By Jeff Ehlers

Thanks to a small cough and a persistent wife, my lung cancer was caught at an early stage back in August of 2013 on a simple chest x-ray. At the time of my initial diagnosis, they said I was Stage IB non-small cell adenocarcinoma. I had the seven lymph nodes and the upper lobe of my right lung removed to get rid of the ping-pong ball sized tumor and followed up with four rounds of precautionary chemotherapy and I really figured that would be the end of this bump-in-the-road cancer story and my life was back to normal. I was finally pronounced NED in November of 2014 and I couldn’t have been happier!


At my next quarterly oncology visit in February of 2015, I was informed that the latest chest x-ray had found an enlarged nodule in the lower lobe of my left lung that needed further investigation and for me, the process started all over again with CT scans, MRIs, PET scans, needle biopsy and eventually a wedge resection to remove a second cancerous tumor. After evaluation of tissue samples from both of my tumors at Memorial Sloan Kettering Hospital in New York, my diagnosis was changed to Stage IV large cell neuro-endocrine carcinoma. I am currently in the middle of six rounds of much more aggressive chemotherapy that should finish up in early October, which explains why I am clean-shaven for the first time in 20 years and have a new not-so-stylish summer hair cut.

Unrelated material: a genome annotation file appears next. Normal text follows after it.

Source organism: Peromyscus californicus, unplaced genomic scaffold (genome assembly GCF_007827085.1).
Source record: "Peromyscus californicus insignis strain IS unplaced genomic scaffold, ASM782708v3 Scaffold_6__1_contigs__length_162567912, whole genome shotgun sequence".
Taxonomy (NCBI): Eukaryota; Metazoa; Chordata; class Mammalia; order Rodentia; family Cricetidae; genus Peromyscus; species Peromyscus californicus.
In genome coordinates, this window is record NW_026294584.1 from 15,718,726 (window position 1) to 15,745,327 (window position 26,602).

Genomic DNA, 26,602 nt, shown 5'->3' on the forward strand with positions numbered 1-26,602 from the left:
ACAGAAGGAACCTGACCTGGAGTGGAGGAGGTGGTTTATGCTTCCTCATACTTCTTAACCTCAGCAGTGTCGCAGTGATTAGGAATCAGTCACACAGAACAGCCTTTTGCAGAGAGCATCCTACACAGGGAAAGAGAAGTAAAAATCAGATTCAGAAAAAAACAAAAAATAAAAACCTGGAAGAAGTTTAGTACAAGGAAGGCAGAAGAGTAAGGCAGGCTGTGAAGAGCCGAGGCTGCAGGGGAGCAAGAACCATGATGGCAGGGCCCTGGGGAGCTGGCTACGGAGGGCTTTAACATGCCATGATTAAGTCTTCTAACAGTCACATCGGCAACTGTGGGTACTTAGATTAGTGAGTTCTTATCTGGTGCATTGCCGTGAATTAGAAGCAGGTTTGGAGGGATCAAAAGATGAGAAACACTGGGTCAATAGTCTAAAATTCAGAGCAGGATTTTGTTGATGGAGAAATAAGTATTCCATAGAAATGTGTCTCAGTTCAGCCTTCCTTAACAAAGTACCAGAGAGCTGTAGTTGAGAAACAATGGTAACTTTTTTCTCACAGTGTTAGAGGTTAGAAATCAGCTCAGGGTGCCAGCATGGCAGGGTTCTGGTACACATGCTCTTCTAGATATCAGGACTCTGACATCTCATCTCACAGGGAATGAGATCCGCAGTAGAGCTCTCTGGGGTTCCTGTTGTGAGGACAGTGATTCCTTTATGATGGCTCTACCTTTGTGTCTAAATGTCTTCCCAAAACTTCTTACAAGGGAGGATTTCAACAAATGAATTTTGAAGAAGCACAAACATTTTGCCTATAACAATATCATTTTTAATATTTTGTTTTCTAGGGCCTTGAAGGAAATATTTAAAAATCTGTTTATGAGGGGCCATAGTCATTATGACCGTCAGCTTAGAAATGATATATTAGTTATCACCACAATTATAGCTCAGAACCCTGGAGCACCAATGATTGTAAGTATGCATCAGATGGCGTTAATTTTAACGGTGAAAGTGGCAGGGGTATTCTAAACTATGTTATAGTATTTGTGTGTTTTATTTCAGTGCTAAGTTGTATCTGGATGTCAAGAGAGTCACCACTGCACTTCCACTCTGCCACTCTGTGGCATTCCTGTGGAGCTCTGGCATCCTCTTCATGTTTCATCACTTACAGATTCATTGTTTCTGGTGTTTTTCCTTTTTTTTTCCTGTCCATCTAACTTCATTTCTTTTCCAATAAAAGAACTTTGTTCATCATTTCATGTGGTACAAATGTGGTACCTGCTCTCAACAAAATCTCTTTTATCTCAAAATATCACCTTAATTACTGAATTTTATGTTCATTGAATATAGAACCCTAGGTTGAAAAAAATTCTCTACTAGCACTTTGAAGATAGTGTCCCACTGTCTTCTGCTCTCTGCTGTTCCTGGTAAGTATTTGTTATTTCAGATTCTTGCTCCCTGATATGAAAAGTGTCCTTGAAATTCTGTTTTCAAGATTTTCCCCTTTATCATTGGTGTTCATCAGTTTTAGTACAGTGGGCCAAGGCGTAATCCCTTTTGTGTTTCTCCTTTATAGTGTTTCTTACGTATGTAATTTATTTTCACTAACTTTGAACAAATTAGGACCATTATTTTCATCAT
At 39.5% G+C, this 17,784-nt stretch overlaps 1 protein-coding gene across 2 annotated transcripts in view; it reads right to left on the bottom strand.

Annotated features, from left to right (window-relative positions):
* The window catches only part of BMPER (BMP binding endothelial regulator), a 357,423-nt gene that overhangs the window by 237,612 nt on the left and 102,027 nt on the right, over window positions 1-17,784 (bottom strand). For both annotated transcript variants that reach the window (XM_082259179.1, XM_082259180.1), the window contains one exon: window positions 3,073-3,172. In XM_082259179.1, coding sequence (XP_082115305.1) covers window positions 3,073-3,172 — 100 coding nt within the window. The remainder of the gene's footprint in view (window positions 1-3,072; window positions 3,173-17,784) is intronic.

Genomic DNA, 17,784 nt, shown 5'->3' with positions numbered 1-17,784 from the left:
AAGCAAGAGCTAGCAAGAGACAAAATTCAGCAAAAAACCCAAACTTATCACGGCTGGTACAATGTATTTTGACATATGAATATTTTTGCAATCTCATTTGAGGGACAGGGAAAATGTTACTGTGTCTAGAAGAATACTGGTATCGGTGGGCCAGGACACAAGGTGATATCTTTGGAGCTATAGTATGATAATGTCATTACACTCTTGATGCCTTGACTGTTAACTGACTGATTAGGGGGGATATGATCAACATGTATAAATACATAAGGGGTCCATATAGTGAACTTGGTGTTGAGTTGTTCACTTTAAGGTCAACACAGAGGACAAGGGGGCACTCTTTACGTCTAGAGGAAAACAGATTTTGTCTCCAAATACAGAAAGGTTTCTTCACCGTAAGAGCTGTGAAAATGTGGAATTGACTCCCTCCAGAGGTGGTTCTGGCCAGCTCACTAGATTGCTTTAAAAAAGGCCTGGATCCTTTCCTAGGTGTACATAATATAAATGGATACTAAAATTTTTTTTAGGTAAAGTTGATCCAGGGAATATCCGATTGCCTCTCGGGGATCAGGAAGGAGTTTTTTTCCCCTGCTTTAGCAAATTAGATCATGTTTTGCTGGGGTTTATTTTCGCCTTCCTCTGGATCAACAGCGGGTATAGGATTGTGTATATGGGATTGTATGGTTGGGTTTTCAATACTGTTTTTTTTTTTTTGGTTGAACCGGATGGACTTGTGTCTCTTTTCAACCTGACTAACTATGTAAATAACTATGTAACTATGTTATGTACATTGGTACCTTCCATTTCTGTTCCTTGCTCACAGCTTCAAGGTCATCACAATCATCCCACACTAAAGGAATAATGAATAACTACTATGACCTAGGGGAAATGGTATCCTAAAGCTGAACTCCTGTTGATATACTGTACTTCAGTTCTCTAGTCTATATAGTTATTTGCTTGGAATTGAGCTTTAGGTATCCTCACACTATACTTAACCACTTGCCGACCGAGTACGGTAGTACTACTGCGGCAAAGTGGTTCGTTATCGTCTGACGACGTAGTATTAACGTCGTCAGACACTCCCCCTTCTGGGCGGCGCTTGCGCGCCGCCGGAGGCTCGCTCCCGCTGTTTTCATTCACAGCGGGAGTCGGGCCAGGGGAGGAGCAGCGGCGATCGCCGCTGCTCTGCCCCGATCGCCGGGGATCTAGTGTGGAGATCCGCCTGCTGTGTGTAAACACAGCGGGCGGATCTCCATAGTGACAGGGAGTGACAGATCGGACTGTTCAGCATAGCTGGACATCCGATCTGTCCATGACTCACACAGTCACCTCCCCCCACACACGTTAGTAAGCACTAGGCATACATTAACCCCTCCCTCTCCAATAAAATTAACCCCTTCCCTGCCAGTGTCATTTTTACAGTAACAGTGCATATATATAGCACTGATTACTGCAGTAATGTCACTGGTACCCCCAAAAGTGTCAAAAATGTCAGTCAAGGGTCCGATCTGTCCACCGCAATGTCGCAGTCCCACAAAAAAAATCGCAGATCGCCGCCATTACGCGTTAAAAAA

From early-on in my cancer experience, Philippians 4:6-7 has been my go to scripture passage. I have tried to wear God out with the “tell Him what I need” portion of that passage and I’m learning daily about just how many things I have to thank Him for. I was fortunate to be able to attend the LUNGevity National HOPE Summit back in May of 2014. It was at that event where I was able to connect with other lung cancer survivors that I first accepted that this was my new normal. I would always be a cancer patient, but that didn’t mean that it was time to curl up into a ball and wait for this disease to drag me to the grave. Thanks to the support and fellowship with other survivors, I have truly seen HOPE in action and I can promise you that it is a wonderful thing! The online support network and the instant camaraderie between survivors is an incredible thing that has to be experienced to be believed. There are so many aspects to a cancer journey that only those who have been down that road can understand. This blanket is a beautiful reminder of the fact that each of us has the opportunity to offer HOPE to someone else as they go through their own cancer journey and I’m very thankful to have been able to receive it and pass it on.